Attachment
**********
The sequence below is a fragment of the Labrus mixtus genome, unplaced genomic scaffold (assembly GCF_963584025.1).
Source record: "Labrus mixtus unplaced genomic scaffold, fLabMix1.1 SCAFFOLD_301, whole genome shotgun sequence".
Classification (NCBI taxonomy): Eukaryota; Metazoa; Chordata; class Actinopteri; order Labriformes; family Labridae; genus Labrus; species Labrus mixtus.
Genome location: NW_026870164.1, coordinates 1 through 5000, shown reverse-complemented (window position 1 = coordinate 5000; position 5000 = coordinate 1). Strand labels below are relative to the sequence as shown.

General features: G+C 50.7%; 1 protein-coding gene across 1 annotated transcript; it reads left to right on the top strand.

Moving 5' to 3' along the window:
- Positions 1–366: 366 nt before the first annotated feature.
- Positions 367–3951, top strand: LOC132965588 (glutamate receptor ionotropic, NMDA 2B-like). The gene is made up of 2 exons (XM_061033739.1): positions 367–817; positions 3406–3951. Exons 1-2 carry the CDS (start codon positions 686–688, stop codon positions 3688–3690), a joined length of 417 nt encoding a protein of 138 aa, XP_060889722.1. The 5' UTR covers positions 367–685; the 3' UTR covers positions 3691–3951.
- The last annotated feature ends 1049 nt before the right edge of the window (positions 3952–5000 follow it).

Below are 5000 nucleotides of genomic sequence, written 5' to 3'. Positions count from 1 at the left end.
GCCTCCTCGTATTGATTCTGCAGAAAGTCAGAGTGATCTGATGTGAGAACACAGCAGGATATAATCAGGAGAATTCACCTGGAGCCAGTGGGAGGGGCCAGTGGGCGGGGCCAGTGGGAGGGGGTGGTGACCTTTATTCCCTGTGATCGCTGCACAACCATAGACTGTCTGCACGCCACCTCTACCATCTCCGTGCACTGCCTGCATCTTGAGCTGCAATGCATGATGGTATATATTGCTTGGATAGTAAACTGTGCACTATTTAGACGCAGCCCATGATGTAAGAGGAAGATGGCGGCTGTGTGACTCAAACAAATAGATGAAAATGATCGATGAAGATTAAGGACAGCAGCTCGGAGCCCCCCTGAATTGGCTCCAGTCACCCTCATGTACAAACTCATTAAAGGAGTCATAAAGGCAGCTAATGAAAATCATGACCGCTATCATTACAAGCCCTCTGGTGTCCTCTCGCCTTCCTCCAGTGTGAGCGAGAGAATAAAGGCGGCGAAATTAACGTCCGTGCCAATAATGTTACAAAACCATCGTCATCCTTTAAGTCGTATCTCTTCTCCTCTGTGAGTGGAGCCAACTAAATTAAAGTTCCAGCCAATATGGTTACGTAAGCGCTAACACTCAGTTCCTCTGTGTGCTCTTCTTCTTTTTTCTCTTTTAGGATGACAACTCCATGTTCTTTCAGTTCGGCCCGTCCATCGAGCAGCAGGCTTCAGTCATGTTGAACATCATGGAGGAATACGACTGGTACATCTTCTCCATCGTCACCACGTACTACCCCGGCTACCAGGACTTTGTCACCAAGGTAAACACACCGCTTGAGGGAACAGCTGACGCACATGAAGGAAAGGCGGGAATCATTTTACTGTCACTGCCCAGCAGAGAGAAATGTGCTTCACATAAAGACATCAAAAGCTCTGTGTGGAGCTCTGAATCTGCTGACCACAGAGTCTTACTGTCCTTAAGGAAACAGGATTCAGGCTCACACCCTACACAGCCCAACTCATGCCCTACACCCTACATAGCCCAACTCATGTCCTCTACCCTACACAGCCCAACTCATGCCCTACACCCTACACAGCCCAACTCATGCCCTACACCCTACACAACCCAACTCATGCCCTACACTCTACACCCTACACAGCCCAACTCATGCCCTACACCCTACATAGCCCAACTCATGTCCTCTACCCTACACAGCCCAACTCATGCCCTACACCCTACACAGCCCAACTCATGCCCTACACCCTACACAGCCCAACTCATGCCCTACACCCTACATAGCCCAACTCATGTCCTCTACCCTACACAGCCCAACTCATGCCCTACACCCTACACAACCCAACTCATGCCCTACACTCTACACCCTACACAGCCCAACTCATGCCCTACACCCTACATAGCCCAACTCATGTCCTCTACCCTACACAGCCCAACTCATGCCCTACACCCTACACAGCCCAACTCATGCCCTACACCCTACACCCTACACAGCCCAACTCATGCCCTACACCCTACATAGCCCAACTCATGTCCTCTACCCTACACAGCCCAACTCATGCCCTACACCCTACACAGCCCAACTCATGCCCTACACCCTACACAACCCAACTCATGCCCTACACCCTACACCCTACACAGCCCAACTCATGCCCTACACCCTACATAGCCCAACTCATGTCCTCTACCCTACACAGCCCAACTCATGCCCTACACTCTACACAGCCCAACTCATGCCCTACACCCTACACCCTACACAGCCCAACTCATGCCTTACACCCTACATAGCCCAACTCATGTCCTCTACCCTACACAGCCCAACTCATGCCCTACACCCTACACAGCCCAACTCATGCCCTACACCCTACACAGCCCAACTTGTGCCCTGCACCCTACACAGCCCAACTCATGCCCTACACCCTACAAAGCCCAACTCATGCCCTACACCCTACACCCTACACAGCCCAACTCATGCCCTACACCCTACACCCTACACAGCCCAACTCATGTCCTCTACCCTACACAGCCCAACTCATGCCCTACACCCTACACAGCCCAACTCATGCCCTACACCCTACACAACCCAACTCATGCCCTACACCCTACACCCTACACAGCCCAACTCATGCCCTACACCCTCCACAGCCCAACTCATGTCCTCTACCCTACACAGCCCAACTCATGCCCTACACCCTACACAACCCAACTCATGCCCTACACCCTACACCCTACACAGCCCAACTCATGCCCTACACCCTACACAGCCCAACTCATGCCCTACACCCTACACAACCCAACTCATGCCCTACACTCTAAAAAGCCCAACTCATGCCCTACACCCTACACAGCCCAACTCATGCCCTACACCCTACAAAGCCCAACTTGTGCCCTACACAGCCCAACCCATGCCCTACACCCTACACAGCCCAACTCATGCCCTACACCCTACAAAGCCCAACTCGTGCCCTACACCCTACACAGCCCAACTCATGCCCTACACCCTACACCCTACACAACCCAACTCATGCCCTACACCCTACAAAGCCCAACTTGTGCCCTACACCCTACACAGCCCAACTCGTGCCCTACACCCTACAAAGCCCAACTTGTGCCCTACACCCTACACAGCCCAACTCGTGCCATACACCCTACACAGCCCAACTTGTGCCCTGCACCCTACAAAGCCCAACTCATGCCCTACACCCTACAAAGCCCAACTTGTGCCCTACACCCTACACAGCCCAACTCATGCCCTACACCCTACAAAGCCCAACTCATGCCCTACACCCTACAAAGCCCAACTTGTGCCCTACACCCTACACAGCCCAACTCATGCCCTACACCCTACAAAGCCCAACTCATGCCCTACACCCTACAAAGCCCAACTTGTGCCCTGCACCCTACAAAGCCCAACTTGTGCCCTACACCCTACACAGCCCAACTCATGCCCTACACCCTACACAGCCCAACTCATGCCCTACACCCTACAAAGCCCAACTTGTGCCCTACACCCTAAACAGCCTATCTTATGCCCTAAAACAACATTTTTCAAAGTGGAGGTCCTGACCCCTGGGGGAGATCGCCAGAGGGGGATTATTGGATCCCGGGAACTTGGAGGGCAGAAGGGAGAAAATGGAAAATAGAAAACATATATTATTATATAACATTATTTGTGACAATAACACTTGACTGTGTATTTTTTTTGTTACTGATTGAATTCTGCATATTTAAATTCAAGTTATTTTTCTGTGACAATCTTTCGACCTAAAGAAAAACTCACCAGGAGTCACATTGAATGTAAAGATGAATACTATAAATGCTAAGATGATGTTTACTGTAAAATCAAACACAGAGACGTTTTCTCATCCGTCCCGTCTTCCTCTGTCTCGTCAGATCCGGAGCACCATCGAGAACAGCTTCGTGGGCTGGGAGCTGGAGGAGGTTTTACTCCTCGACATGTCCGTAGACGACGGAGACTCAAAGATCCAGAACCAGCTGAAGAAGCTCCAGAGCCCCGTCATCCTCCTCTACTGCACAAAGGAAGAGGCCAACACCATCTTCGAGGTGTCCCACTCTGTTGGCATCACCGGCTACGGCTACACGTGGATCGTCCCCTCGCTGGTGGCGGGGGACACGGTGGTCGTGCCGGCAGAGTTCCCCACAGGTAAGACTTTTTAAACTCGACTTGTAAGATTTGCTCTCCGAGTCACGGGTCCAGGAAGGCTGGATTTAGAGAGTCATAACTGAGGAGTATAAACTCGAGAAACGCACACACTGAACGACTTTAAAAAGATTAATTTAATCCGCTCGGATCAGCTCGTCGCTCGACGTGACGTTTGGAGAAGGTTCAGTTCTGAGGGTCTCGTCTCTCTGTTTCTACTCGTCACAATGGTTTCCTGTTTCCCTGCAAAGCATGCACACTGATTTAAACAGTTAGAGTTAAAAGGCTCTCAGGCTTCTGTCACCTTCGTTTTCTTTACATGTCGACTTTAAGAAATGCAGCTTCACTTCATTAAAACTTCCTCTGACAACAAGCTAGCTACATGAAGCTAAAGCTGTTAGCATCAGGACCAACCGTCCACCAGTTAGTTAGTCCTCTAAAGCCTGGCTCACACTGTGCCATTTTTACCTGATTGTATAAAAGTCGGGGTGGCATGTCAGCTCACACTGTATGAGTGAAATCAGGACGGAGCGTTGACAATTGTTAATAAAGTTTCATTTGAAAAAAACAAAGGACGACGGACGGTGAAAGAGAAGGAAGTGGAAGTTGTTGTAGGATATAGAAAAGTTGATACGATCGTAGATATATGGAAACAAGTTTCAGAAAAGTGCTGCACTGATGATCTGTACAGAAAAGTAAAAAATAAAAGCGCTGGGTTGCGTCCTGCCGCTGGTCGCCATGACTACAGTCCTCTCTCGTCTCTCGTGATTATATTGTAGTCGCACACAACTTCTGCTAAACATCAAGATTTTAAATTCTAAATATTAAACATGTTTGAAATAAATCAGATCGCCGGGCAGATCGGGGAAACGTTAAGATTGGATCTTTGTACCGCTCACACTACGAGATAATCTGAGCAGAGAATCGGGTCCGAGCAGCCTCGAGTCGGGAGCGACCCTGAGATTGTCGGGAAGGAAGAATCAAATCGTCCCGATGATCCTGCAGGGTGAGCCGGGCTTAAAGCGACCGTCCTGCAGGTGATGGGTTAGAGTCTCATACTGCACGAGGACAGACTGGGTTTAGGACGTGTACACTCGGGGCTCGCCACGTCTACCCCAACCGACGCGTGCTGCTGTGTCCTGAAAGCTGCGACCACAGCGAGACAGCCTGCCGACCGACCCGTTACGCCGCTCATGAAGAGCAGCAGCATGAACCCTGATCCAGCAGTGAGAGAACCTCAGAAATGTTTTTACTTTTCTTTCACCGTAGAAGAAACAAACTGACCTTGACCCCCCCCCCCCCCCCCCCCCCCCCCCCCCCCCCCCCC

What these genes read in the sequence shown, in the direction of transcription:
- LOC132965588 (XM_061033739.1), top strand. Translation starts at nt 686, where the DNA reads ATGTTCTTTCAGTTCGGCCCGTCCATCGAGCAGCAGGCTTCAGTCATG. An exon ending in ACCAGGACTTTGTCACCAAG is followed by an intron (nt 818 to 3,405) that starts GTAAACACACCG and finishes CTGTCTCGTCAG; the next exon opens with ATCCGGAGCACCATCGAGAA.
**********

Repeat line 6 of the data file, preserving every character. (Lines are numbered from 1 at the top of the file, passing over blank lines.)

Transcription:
Moving 5' to 3' along the window: